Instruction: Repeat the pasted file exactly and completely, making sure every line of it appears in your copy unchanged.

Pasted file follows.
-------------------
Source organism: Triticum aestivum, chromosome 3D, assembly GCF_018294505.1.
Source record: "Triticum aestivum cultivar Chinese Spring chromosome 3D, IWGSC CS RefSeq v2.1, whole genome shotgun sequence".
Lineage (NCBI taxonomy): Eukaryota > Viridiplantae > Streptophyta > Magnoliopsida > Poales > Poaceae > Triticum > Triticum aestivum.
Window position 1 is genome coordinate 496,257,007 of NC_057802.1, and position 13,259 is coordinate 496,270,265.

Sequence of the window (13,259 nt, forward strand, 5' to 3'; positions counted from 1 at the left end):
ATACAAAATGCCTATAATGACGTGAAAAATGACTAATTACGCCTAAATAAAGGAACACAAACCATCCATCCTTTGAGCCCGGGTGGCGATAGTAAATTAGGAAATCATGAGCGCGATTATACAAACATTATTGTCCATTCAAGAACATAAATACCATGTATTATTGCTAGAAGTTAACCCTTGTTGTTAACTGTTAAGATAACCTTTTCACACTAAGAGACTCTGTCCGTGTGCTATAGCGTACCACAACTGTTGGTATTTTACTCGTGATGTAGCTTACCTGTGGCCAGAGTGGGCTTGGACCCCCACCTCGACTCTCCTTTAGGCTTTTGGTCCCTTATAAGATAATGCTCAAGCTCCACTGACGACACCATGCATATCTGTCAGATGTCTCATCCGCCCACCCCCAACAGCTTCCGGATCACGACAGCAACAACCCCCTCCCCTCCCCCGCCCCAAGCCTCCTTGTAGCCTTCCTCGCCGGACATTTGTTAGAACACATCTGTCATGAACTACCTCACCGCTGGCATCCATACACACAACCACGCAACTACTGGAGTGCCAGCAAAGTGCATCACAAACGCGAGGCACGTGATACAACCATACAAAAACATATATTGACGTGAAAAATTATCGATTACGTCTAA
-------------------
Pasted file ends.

Source organism: Triticum aestivum, chromosome 3D, assembly GCF_018294505.1.
Source record: "Triticum aestivum cultivar Chinese Spring chromosome 3D, IWGSC CS RefSeq v2.1, whole genome shotgun sequence".
Lineage (NCBI taxonomy): Eukaryota > Viridiplantae > Streptophyta > Magnoliopsida > Poales > Poaceae > Triticum > Triticum aestivum.
Window position 1 is genome coordinate 496,257,007 of NC_057802.1, and position 13,259 is coordinate 496,270,265.

Sequence of the window (13,259 nt, forward strand, 5' to 3'; positions counted from 1 at the left end):
ATACAAAATGCCTATAATGACGTGAAAAATGACTAATTACGCCTAAATAAAGGAACACAAACCATCCATCCTTTGAGCCCGGGTGGCGATAGTAAATTAGGAAATCATGAGCGCGATTATACAAACATTATTGTCCATTCAAGAACATAAATACCATGTATTATTGCTAGAAGTTAACCCTTGTTGTTAACTGTTAAGATAACCTTTTCACACTAAGAGACTCTGTCCGTGTGCTATAGCGTACCACAACTGTTGGTATTTTACTCGTGATGTAGCTTACCTGTGGCCAGAGTGGGCTTGGACCCCCACCTCGACTCTCCTTTAGGCTTTTGGTCCCTTATAAGATAATGCTCAAGCTCCACTGACGACACCATGCATATCTGTCAGATGTCTCATCCGCCCACCCCCAACAGCTTCCGGATCACGACAGCAACAACCCCCTCCCCTCCCCCGCCCCAAGCCTCCTTGTAGCCTTCCTCGCCGGACATTTGTTAGAACACATCTGTCATGAACTACCTCACCGCTGGCATCCATACACACAACCACGCAACTACTGGAGTGCCAGCAAAGTGCATCACAAACGCGAGGCACGTGATACAACCATACAAAAACATATATTGACGTGAAAAATTATCGATTACGTCTAA